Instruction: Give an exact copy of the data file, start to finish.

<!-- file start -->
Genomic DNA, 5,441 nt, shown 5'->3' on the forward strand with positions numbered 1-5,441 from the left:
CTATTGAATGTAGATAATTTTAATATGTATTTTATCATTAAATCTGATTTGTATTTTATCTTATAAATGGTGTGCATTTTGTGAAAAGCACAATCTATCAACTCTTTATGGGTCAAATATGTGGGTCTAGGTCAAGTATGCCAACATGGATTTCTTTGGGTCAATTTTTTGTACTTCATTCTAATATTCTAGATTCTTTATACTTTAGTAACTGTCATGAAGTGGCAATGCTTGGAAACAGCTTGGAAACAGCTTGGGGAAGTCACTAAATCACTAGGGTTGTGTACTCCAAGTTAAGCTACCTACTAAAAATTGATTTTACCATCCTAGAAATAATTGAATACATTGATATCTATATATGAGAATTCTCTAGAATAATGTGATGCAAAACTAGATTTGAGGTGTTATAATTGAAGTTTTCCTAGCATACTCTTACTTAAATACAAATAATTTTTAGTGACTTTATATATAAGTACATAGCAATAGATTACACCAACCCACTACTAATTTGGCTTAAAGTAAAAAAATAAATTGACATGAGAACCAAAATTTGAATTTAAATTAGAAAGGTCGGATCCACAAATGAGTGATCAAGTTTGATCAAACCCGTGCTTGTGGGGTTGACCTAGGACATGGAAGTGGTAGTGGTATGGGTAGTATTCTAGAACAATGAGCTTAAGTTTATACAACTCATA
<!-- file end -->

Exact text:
Genomic DNA, 5,441 nt, shown 5'->3' on the forward strand with positions numbered 1-5,441 from the left:
CTATTGAATGTAGATAATTTTAATATGTATTTTATCATTAAATCTGATTTGTATTTTATCTTATAAATGGTGTGCATTTTGTGAAAAGCACAATCTATCAACTCTTTATGGGTCAAATATGTGGGTCTAGGTCAAGTATGCCAACATGGATTTCTTTGGGTCAATTTTTTGTACTTCATTCTAATATTCTAGATTCTTTATACTTTAGTAACTGTCATGAAGTGGCAATGCTTGGAAACAGCTTGGAAACAGCTTGGGGAAGTCACTAAATCACTAGGGTTGTGTACTCCAAGTTAAGCTACCTACTAAAAATTGATTTTACCATCCTAGAAATAATTGAATACATTGATATCTATATATGAGAATTCTCTAGAATAATGTGATGCAAAACTAGATTTGAGGTGTTATAATTGAAGTTTTCCTAGCATACTCTTACTTAAATACAAATAATTTTTAGTGACTTTATATATAAGTACATAGCAATAGATTACACCAACCCACTACTAATTTGGCTTAAAGTAAAAAAATAAATTGACATGAGAACCAAAATTTGAATTTAAATTAGAAAGGTCGGATCCACAAATGAGTGATCAAGTTTGATCAAACCCGTGCTTGTGGGGTTGACCTAGGACATGGAAGTGGTAGTGGTATGGGTAGTATTCTAGAACAATGAGCTTAAGTTTATACAACTCATA